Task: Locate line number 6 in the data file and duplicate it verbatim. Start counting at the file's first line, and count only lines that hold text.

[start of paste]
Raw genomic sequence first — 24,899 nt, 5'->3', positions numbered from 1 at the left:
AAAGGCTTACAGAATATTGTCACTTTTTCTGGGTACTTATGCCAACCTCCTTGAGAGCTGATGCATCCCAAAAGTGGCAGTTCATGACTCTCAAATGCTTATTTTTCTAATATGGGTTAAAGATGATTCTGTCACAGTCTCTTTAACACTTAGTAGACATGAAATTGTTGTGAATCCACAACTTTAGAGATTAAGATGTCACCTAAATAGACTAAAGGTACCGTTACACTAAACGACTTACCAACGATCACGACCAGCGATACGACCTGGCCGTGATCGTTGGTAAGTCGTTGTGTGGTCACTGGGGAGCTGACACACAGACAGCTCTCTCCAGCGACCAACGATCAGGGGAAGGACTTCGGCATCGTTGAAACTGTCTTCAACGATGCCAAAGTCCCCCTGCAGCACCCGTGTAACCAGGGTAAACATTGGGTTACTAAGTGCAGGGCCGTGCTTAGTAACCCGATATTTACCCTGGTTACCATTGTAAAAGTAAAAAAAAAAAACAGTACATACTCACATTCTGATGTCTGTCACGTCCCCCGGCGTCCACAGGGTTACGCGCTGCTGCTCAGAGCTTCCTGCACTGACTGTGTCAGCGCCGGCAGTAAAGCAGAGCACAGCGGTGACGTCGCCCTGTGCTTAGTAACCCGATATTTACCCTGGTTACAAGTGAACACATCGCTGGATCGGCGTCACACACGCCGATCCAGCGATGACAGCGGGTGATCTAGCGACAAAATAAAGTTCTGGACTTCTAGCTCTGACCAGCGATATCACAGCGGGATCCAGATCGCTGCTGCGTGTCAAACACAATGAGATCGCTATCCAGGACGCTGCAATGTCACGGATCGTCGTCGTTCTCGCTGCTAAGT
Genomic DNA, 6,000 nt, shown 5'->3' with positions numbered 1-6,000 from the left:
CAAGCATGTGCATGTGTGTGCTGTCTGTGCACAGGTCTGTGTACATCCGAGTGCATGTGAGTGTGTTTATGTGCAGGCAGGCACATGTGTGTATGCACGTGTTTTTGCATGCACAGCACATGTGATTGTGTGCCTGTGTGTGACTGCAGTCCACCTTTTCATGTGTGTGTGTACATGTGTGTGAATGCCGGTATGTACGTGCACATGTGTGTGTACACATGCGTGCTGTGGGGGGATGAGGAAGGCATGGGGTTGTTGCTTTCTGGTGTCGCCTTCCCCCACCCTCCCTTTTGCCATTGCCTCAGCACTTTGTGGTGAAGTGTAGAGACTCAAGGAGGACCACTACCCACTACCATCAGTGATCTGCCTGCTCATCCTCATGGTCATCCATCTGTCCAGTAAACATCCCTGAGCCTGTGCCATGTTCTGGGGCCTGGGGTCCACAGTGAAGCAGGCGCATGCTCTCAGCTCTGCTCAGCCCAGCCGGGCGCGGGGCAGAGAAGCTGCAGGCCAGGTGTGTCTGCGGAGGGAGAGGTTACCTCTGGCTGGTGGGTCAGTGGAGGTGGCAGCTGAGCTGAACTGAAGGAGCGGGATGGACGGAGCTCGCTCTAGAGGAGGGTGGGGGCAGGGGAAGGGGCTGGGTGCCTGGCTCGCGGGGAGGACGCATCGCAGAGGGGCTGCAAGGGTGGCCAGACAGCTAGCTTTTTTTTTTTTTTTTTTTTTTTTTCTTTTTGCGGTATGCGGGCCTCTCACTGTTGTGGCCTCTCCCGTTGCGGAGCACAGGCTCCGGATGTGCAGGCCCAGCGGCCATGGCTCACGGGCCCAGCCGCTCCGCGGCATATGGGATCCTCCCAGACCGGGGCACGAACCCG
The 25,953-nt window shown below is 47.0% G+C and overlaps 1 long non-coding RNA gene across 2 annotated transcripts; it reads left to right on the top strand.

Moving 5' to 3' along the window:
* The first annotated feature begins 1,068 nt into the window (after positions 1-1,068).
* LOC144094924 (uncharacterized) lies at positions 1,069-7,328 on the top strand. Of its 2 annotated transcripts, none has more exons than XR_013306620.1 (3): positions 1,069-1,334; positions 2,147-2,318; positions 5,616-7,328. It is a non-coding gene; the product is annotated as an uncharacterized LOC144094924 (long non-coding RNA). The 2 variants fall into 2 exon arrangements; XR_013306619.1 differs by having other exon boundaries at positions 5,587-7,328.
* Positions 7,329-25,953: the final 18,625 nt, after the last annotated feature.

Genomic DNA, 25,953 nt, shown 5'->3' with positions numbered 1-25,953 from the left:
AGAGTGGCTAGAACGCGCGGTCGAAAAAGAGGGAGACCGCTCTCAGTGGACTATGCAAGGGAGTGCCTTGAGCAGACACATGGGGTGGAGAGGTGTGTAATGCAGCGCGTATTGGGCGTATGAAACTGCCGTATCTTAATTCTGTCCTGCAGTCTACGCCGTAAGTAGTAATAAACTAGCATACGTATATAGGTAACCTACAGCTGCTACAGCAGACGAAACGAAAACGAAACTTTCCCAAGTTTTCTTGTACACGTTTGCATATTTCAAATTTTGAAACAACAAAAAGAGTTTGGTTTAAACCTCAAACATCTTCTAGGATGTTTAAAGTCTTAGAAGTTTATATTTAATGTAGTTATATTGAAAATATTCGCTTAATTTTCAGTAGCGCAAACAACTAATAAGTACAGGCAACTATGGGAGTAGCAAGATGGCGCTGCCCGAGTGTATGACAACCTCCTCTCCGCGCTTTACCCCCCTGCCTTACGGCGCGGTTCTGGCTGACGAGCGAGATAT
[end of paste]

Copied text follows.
Moving 5' to 3' along the window: